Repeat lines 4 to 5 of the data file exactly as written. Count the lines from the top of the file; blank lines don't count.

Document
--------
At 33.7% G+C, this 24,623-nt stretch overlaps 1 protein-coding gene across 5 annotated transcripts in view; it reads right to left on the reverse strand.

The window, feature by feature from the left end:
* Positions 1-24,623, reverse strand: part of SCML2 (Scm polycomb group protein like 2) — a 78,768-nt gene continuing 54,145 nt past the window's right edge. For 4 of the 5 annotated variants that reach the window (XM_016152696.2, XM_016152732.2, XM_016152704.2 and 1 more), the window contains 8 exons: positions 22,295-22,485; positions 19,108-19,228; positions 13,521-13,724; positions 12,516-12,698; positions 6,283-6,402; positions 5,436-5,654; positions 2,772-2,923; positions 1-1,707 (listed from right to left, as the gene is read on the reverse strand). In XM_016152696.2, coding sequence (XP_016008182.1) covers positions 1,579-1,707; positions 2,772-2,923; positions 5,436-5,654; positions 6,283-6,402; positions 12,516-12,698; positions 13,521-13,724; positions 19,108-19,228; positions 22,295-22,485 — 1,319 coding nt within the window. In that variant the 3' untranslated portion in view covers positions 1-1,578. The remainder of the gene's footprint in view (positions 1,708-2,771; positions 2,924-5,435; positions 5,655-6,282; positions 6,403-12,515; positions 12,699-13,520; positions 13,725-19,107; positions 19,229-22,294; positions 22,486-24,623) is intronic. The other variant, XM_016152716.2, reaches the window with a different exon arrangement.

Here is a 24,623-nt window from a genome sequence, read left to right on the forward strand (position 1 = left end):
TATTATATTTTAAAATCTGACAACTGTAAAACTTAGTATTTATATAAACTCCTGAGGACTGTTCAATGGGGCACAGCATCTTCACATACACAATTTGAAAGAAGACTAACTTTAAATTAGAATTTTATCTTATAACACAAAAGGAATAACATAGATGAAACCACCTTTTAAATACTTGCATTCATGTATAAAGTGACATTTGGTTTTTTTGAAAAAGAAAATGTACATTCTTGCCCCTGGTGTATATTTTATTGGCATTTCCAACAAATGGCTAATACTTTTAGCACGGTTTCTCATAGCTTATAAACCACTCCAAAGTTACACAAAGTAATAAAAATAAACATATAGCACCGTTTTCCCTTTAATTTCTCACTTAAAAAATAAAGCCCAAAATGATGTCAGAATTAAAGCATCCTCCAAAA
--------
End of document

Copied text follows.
Here is a 24,623-nt window from a genome sequence, read left to right on the forward strand (position 1 = left end):
TATTATATTTTAAAATCTGACAACTGTAAAACTTAGTATTTATATAAACTCCTGAGGACTGTTCAATGGGGCACAGCATCTTCACATACACAATTTGAAAGAAGACTAACTTTAAATTAGAATTTTATCTTATAACACAAAAGGAATAACATAGATGAAACCACCTTTTAAATACTTGCATTCATGTATAAAGTGACATTTGGTTTTTTTGAAAAAGAAAATGTACATTCTTGCCCCTGGTGTATATTTTATTGGCATTTCCAACAAATGGCTAATACTTTTAGCACGGTTTCTCATAGCTTATAAACCACTCCAAAGTTACACAAAGTAATAAAAATAAACATATAGCACCGTTTTCCCTTTAATTTCTCACTTAAAAAATAAAGCCCAAAATGATGTCAGAATTAAAGCATCCTCCAAAA